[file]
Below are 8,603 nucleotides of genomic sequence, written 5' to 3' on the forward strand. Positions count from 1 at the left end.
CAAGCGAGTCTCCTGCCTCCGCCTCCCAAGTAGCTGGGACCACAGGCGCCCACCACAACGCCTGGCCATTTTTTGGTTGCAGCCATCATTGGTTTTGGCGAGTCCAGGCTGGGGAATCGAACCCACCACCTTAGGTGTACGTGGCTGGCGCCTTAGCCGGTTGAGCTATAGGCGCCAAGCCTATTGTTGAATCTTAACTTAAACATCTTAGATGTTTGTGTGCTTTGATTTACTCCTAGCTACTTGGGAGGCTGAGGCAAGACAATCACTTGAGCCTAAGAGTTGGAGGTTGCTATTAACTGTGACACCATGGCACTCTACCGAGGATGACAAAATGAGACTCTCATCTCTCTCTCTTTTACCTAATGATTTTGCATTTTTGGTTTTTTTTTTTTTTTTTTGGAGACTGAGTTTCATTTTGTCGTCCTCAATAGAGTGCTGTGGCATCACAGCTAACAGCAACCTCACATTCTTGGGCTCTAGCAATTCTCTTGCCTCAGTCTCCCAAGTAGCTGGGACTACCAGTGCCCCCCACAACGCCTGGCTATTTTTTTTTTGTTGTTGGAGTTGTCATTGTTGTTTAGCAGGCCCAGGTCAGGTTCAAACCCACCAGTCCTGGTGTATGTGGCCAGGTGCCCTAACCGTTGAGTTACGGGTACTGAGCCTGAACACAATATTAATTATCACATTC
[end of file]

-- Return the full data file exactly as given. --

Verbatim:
Below are 8,603 nucleotides of genomic sequence, written 5' to 3' on the forward strand. Positions count from 1 at the left end.
CAAGCGAGTCTCCTGCCTCCGCCTCCCAAGTAGCTGGGACCACAGGCGCCCACCACAACGCCTGGCCATTTTTTGGTTGCAGCCATCATTGGTTTTGGCGAGTCCAGGCTGGGGAATCGAACCCACCACCTTAGGTGTACGTGGCTGGCGCCTTAGCCGGTTGAGCTATAGGCGCCAAGCCTATTGTTGAATCTTAACTTAAACATCTTAGATGTTTGTGTGCTTTGATTTACTCCTAGCTACTTGGGAGGCTGAGGCAAGACAATCACTTGAGCCTAAGAGTTGGAGGTTGCTATTAACTGTGACACCATGGCACTCTACCGAGGATGACAAAATGAGACTCTCATCTCTCTCTCTTTTACCTAATGATTTTGCATTTTTGGTTTTTTTTTTTTTTTTTTGGAGACTGAGTTTCATTTTGTCGTCCTCAATAGAGTGCTGTGGCATCACAGCTAACAGCAACCTCACATTCTTGGGCTCTAGCAATTCTCTTGCCTCAGTCTCCCAAGTAGCTGGGACTACCAGTGCCCCCCACAACGCCTGGCTATTTTTTTTTTGTTGTTGGAGTTGTCATTGTTGTTTAGCAGGCCCAGGTCAGGTTCAAACCCACCAGTCCTGGTGTATGTGGCCAGGTGCCCTAACCGTTGAGTTACGGGTACTGAGCCTGAACACAATATTAATTATCACATTC